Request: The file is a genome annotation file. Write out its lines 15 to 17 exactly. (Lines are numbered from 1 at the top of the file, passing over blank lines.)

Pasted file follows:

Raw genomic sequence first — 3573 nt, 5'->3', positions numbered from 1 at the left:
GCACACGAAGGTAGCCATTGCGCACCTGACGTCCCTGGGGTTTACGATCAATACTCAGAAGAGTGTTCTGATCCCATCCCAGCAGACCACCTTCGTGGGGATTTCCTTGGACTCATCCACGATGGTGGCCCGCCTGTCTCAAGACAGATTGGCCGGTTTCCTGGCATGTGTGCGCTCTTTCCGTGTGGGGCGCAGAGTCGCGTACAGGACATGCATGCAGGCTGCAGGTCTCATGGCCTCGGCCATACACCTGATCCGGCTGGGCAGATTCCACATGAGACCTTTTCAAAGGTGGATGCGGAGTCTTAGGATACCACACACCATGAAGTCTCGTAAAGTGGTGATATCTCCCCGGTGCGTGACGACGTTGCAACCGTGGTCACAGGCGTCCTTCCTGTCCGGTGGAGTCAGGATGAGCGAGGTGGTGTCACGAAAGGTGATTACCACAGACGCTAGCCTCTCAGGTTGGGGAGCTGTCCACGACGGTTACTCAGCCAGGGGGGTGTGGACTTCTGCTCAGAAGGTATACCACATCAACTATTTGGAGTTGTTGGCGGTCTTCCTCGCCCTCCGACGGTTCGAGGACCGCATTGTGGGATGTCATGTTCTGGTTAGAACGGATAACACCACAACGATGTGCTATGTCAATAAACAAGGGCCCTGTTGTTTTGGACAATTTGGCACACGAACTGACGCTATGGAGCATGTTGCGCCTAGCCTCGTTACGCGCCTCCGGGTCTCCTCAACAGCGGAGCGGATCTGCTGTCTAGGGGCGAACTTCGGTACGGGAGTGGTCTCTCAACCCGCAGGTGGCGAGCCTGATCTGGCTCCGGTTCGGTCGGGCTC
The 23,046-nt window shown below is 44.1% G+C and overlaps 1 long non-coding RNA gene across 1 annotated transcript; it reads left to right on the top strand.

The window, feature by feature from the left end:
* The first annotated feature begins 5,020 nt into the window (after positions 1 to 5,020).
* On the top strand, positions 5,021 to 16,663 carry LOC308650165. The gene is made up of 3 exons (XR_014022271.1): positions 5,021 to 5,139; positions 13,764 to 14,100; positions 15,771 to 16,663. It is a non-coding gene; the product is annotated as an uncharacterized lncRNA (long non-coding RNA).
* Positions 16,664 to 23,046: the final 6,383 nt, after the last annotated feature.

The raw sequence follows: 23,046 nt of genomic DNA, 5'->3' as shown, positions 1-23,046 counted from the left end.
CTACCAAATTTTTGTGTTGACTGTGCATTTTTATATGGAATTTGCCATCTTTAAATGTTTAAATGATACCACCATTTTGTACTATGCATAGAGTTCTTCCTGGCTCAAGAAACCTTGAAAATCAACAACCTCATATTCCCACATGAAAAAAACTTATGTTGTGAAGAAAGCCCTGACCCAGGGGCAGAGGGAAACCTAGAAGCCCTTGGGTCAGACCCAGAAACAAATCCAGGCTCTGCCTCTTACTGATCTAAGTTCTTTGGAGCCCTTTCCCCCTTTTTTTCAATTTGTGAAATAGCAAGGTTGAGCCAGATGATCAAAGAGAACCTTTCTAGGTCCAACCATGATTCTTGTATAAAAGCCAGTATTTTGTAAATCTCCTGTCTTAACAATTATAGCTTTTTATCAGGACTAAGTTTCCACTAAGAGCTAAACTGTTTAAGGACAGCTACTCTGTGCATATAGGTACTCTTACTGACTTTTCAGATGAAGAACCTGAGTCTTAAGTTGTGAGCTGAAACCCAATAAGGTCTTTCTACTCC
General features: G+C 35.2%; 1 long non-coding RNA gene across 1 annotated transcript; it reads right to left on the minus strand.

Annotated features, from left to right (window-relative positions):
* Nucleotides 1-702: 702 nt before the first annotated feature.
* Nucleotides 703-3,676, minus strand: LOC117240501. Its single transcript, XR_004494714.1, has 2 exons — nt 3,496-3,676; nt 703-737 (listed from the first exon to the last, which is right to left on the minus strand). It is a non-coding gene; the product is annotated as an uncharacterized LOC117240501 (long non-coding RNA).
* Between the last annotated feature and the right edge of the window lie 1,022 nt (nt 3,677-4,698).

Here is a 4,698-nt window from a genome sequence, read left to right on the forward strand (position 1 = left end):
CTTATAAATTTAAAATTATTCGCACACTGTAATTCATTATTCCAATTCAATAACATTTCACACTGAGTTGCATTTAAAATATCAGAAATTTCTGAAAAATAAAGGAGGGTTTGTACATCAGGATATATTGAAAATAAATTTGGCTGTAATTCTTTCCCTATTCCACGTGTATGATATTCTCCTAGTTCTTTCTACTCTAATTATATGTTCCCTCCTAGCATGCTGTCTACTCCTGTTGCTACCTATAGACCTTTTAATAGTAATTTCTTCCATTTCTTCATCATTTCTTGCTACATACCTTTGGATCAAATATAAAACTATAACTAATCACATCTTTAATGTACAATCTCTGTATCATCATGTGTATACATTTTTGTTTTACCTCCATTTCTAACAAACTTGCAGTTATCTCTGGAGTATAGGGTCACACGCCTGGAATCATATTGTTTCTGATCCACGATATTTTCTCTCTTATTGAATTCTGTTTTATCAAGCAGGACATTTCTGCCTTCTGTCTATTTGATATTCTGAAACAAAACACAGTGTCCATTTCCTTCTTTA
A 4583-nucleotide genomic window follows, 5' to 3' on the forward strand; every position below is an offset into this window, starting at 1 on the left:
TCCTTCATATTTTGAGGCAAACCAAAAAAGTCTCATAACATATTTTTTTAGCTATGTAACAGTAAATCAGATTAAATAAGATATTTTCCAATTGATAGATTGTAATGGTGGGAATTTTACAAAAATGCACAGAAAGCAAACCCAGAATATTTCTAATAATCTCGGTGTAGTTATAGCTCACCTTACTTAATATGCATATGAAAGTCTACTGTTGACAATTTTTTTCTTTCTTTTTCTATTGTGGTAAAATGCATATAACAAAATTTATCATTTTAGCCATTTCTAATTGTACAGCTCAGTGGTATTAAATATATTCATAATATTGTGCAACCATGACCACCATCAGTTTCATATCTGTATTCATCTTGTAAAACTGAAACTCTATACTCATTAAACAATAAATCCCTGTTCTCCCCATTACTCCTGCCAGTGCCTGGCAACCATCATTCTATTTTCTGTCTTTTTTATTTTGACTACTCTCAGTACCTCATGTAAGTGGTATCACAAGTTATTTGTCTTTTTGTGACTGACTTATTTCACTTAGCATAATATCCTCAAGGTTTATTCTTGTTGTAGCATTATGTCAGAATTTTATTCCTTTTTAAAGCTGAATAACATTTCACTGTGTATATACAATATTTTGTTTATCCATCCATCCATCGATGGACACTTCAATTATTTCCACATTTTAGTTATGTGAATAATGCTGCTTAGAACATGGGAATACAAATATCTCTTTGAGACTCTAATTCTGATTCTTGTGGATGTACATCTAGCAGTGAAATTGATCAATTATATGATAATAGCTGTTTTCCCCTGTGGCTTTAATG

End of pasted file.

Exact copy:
Here is a 4,698-nt window from a genome sequence, read left to right on the forward strand (position 1 = left end):
CTTATAAATTTAAAATTATTCGCACACTGTAATTCATTATTCCAATTCAATAACATTTCACACTGAGTTGCATTTAAAATATCAGAAATTTCTGAAAAATAAAGGAGGGTTTGTACATCAGGATATATTGAAAATAAATTTGGCTGTAATTCTTTCCCTATTCCACGTGTATGATATTCTCCTAGTTCTTTCTACTCTAATTATATGTTCCCTCCTAGCATGCTGTCTACTCCTGTTGCTACCTATAGACCTTTTAATAGTAATTTCTTCCATTTCTTCATCATTTCTTGCTACATACCTTTGGATCAAATATAAAACTATAACTAATCACATCTTTAATGTACAATCTCTGTATCATCATGTGTATACATTTTTGTTTTACCTCCATTTCTAACAAACTTGCAGTTATCTCTGGAGTATAGGGTCACACGCCTGGAATCATATTGTTTCTGATCCACGATATTTTCTCTCTTATTGAATTCTGTTTTATCAAGCAGGACATTTCTGCCTTCTGTCTATTTGATATTCTGAAACAAAACACAGTGTCCATTTCCTTCTTTA
A 4583-nucleotide genomic window follows, 5' to 3' on the forward strand; every position below is an offset into this window, starting at 1 on the left: